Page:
One Small Step for Man, 50 Years of Innovation for Mankind

Highlights in History, Statutes at Large, U.S. Congressional Documents, U.S. Congressional Serial Set, U.S. Federal Legislative History, U.S. Presidential Library
Tara Hutchinson

Just 66 years after Orville and Wilbur Wright took mankind to the air, the United States put a man on the moon. Tomorrow, the fiftieth anniversary of that first moon landing will be commemorated across the United States. Most U.S. citizens can tell you that Neil Armstrong was the first man to step foot on the moon, but fewer may understand the journey it took to get there. Launch into a history of the Space Race and the evolution of the Apollo program with HeinOnline.

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The 20th Century Space Race

In the mid-20th century, profound political and economic differences between the Soviet Union (USSR) and United States drove the two countries into a Cold War—a war characterized by hostile measures other than military action. For nearly half a century, the two superpowers struggled for dominance through the use of propaganda campaigns, trade barriers, psychological warfare, proxy wars, espionage, and technological competition. In the name of national security, the United States and USSR turned their sights to nuclear technology and spaceflight as top priorities, sometimes with devastating consequences.

To the surprise (and fear) of people around the globe, in 1957 the Soviet Union launched the first-ever artificial satellite, Sputnik, signaling to onlookers that the USSR was a military, economic, and technological force to be reckoned with. In response to this perceived threat to American technological superiority, U.S. President Dwight D. Eisenhower signed the 1958 National Aeronautics and Space Act to establish the National Aeronautics and Space Administration (NASA). In the same year, NASA initiated Project Mercury, the first U.S. human spaceflight program. Users can find the National Aeronautics and Space Act of 1958 in HeinOnline’s U.S. Statutes at Large. In addition, view the act’s legislative history in HeinOnline’s U.S. Federal Legislative History Library.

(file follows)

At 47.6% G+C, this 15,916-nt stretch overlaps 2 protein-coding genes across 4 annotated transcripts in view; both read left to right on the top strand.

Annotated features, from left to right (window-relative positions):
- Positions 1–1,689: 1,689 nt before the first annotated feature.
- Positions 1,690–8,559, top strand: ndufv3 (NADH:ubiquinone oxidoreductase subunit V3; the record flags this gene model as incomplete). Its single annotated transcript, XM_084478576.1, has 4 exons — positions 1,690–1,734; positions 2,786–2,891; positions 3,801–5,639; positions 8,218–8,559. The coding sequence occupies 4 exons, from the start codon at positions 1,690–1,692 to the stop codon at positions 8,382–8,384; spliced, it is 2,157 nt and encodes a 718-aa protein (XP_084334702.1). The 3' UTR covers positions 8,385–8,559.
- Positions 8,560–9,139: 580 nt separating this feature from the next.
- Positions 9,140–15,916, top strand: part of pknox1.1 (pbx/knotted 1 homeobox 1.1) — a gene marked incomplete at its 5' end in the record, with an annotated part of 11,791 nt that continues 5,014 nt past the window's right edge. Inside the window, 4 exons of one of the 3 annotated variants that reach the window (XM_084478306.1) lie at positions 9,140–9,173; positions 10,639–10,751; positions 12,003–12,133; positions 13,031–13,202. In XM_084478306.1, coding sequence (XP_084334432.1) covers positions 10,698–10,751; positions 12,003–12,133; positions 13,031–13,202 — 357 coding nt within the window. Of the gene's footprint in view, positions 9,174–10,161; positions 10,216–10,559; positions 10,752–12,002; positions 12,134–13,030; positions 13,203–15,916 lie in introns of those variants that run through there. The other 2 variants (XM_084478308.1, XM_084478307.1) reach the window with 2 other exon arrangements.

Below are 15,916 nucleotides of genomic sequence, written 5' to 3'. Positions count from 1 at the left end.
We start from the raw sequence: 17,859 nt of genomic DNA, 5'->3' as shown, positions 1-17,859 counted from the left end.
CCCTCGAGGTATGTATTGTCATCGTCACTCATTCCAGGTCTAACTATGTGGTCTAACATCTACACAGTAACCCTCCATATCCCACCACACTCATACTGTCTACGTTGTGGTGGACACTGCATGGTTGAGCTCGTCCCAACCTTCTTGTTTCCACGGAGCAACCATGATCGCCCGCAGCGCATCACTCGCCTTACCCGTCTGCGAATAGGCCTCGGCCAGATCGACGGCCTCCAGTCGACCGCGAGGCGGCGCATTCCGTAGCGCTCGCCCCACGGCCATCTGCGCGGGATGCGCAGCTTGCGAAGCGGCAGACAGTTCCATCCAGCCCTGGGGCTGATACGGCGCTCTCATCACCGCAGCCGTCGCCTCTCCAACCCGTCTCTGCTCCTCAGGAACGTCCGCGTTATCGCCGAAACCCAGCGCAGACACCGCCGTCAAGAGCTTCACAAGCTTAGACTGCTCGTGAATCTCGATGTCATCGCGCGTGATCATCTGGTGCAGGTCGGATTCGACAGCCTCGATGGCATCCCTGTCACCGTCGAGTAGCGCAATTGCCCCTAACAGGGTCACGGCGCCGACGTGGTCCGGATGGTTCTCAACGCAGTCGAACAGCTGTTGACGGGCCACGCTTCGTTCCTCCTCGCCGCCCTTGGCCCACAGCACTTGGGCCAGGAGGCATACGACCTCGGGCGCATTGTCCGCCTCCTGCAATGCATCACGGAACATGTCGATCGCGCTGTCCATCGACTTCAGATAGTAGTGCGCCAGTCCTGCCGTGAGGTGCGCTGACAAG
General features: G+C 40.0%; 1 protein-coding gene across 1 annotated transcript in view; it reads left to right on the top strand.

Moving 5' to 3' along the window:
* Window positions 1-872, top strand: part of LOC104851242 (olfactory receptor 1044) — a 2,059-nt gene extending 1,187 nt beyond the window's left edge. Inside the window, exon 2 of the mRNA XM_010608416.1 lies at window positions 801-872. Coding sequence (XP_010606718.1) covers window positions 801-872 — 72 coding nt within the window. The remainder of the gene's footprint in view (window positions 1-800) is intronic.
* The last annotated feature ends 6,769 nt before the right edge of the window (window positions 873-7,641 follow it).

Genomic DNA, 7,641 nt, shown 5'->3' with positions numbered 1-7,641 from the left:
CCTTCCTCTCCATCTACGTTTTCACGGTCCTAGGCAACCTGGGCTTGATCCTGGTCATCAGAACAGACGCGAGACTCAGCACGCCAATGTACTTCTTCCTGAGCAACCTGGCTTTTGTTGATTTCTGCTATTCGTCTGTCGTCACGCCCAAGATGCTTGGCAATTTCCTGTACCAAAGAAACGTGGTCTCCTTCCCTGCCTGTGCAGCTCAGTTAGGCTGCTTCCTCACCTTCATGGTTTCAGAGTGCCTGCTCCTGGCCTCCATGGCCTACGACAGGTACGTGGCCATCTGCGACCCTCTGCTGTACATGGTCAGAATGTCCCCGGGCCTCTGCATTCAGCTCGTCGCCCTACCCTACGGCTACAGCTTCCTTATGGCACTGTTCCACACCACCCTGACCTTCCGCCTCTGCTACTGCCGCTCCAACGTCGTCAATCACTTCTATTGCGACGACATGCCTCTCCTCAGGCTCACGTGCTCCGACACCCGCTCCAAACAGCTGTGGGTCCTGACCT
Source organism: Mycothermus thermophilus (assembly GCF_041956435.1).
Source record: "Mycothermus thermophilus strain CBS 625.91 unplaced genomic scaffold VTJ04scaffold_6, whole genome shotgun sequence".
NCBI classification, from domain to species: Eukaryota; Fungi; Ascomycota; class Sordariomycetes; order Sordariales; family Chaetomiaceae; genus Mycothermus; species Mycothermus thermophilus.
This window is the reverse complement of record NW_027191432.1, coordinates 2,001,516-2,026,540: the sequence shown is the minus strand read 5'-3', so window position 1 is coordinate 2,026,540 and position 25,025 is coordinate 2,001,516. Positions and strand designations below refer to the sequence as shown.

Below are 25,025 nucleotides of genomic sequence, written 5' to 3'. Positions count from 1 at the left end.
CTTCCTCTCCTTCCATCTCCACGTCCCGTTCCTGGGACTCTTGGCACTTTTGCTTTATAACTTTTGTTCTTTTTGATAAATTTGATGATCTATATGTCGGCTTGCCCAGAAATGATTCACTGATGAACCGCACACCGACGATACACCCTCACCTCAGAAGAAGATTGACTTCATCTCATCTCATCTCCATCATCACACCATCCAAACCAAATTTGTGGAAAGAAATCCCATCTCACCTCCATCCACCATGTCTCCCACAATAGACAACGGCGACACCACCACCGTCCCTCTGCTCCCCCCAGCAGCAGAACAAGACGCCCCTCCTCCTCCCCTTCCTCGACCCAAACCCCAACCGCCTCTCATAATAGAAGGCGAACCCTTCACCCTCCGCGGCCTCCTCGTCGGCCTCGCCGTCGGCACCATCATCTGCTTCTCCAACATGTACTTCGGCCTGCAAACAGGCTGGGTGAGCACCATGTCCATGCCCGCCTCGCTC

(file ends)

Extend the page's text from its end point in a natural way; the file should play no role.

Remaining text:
On April 12, 1961, the Soviet Union again beat the United States to a spaceflight milestone by successfully sending the first human being into space. Just under a month later, Alan Shepard became the first American to travel to space as a part of NASA’s second human spaceflight program, Project Gemini. To congratulate Shepard on this achievement, President John F. Kennedy presented him with NASA’s Distinguished Service Medal.

To match the Soviet Union’s achievements, Kennedy was determined to come up with a challenge in space technology that the United States actually stood a chance to win. Addressing the United States Congress on “Urgent National Needs” on May 25, 1961, Kennedy proposed that America focus its efforts on putting a man on the moon. Though not necessarily beneficial in terms of economic or military power, the success of such a project would help the United States regain the leading edge in technological advancement. View Kennedy’s speech in the Public Papers of the President in HeinOnline’s U.S. Presidential Library. Select Kennedy’s name, the correct year, and scroll through the electronic table of contents to view papers from the month of May. Users will find the speech under “Special Message to Congress on Urgent National Needs.”

An Overview of the Apollo Program

To fulfill Kennedy’s goal of landing a man on the moon, NASA established its third human spaceflight program, Project Apollo. The first five years of the project were dedicated to testing various components of the Apollo spacecraft in unmanned missions. A total of eight unmanned tests launched before the first crewed mission in 1967.

THE APOLLO I FIRE

Initially known as AS-204, Apollo 1 was the first planned crewed mission of the Apollo program. Though scheduled for February 21, 1967, the mission never launched. A cabin fire during a rehearsal test on January 27 destroyed the command module and killed all three crew members—Command Pilot Virgil I. Grissom, Senior Pilot Ed White, and Pilot Roger B. Chaffee. To determine the cause of the fire, NASA established the Apollo 204 Accident Review Board. The 90th U.S. Congress initiated its own committee within both houses to oversee the investigation. Users can view the initial report to Congress on the accident in HeinOnline’s U.S. Congressional Serial Set.